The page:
But as finance departments grow more frustrated with spreadsheets and more interested in tapping the powers of analytics, as IT departments devote more resources to solving parts of the BI puzzle, and as vendors channel more and more resources into their applications, these complaints may abate. As Rogers says, “The time saved in finance thanks to BI tools is now devoted to more-strategic imperatives.”
Russ Banham is a contributing editor to CFO.
Cutting Through the Static
When Jeff Nemy joined Northern California Public Broadcasting as CFO in 2006, the company was approximately two months away from acquiring two TV stations. That would complicate budgeting in the best of times, but Nemy soon found out it was worse than he feared. When he asked for a copy of the current forecast, he learned that there wasn’t one.
Worse, creating one would require the consolidation of approximately 600 spreadsheets from nearly 200 business units. “Consolidating all those spreadsheets would take up to six weeks,” Nemy says. “It almost made me walk out the door.” But he didn’t. A budget was produced and then a search was launched, for business planning and consolidation software (virtually synonymous with BI). Nemy ended up implementing OutlookSoft (now owned by SAP) for everything from budget consolidations to dashboard analysis to the establishment of three-year rolling forecasts. “We’ve cut many weeks off our budgeting-and-forecasting process, which provided important time for value-added analysis,” he says. “I get reports now in a ‘cube’ that I can slice and dice by department and project.”
The software cost less than $250,000, which Nemy says the company recouped in the first year, thanks in part to the system flagging a looming budget shortfall in time to cut discretionary spend and boost revenue with added pledge days. In its second year, says Nemy, “I would estimate the software produced a fourfold ROI.”
Although spreadsheets haven’t disappeared (in fact, Excel serves as the front end to OutlookSoft for departmental users), Nemy says he has firm control over the templates. “They’re locked, so people can put in numbers only where I want them,” he explains. “My job is remarkably easy compared with what it was before. Spreadsheets alone are folly for organizations with any level of complexity.” — R.B.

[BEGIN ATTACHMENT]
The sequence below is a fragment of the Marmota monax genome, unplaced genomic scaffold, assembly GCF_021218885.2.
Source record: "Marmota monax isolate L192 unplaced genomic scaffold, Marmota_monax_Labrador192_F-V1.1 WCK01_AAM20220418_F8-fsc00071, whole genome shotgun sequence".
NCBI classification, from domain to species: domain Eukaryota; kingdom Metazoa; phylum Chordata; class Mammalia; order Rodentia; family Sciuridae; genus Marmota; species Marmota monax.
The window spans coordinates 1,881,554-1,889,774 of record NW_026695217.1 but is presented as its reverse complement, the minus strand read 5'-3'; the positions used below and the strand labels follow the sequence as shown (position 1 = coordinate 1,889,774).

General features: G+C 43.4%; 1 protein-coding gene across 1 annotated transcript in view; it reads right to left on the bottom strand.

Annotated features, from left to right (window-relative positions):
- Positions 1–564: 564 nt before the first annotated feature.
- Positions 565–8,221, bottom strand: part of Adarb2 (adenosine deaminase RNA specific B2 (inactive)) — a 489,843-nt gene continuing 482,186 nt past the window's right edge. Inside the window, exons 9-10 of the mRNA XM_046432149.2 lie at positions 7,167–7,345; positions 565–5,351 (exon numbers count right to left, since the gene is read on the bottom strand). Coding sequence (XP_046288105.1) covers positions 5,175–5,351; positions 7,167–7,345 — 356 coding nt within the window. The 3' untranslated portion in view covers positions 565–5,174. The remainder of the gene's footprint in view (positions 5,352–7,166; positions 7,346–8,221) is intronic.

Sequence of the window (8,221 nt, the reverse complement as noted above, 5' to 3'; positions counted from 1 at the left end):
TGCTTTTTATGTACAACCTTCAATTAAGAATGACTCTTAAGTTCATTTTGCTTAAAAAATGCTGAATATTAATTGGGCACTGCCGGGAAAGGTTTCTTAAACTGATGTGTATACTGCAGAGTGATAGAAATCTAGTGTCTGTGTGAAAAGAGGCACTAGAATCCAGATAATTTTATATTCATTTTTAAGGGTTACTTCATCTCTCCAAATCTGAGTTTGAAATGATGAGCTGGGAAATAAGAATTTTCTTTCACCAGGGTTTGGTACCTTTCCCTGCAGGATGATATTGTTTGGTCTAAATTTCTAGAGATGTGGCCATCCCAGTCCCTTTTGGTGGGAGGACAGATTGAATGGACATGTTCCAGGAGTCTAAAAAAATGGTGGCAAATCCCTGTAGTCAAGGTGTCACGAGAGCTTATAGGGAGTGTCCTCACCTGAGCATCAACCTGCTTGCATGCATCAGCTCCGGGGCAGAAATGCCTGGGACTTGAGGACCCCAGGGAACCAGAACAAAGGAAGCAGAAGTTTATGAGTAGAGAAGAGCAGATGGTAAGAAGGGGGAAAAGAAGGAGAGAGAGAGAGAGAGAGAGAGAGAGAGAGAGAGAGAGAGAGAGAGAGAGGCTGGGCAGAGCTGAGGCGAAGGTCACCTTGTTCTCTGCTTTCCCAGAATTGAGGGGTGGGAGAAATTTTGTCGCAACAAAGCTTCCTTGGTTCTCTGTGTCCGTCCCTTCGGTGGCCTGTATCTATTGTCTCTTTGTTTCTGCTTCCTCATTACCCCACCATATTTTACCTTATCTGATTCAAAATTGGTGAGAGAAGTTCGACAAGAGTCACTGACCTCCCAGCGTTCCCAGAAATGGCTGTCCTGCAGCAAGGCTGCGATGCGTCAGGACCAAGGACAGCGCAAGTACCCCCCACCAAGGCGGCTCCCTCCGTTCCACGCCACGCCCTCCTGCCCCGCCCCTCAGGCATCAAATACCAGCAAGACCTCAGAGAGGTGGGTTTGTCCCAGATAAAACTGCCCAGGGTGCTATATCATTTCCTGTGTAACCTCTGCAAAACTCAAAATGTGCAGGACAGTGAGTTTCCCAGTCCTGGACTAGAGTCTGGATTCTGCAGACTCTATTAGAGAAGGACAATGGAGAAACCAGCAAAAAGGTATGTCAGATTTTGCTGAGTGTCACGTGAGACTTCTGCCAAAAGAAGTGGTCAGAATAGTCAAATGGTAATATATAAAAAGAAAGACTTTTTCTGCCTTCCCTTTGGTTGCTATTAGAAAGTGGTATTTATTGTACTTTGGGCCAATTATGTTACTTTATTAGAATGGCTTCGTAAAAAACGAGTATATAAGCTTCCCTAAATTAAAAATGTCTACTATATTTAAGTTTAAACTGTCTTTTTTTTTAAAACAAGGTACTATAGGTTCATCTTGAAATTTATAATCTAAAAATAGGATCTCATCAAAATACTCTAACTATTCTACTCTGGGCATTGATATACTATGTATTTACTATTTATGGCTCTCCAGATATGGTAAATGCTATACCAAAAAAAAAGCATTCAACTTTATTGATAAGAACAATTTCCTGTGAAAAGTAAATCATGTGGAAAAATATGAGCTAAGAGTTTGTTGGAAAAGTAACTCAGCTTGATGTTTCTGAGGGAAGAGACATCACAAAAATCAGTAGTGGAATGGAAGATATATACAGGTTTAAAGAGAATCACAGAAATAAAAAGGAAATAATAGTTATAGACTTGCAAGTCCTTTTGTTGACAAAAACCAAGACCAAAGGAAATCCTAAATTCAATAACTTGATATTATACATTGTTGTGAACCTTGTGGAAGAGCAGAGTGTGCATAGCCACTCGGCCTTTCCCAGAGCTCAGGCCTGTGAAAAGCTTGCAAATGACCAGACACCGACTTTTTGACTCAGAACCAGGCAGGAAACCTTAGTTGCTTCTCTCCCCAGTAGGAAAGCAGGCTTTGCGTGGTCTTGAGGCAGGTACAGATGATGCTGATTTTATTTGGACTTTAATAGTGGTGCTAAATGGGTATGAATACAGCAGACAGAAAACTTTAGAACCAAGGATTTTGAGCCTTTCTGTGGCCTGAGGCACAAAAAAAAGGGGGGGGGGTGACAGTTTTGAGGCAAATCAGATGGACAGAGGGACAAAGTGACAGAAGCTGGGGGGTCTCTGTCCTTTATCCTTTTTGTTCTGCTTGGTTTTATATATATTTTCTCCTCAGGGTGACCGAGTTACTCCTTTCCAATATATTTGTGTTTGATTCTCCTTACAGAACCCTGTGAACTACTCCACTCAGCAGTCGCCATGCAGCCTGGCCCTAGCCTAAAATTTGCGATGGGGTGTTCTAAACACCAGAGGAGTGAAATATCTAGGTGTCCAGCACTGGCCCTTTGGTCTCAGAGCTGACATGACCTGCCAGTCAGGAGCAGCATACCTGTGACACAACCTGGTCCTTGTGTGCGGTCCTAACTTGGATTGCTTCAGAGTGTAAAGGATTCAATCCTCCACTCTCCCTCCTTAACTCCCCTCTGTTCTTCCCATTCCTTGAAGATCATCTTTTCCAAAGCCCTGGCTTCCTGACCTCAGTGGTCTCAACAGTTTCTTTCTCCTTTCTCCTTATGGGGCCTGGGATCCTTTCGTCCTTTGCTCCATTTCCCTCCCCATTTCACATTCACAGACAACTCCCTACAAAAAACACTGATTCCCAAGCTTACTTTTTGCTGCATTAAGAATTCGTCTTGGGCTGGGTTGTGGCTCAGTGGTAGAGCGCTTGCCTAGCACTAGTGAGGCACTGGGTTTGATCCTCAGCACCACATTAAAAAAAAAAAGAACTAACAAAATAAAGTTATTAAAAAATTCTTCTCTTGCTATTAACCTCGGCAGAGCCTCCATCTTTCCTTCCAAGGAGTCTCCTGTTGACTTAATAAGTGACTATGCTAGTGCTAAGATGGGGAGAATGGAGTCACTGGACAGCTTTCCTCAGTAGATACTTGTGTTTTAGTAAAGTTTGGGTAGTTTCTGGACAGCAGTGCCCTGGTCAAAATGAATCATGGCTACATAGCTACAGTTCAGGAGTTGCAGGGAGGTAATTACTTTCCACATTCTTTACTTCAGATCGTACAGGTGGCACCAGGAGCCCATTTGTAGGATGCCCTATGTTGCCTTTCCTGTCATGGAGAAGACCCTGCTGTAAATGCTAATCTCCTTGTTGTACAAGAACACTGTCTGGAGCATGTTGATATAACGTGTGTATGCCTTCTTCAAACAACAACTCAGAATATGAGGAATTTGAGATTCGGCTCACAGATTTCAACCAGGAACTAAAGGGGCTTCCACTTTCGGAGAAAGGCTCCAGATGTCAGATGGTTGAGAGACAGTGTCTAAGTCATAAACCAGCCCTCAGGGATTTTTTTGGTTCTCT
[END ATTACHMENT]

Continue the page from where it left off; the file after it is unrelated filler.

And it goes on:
Blame the spreadsheet or the user?
The spreadsheet is a wonderful tool that no one ever learns how to use properly, says Richard Block, a CFO leadership partner at Tatum LLC and adjunct professor of management accounting at Babson College, where he teaches courses in managing operations and cost. “No one seems to take a course in it, but instead typically learns it from the person sitting next to them in the office.” Combine that lack of knowledge with bad practices and the spreadsheet’s inherent power, he says, and “the potential for misuse is high.”
To ensure documentation is accurate and complete, Block, a former CFO, advises that users clearly identify the purpose of the spreadsheet; note who wrote it, when, and how calculations were performed; clearly label specific columns and rows; and avoid a common breakdown — long comments typed into cells that block data in adjoining cells — by clicking the “Wrap Text” feature.
Most important, he cautions against dumping a massive spreadsheet at the CFO’s cyber-doorway. “The smart thing is to delete all tabs that are not relevant to what you need the CFO to look at, copying and pasting [into a new file] only those tabs that require perusal,” he says. “If more scrutiny is requested, you can always send the whole file later.” — R.B.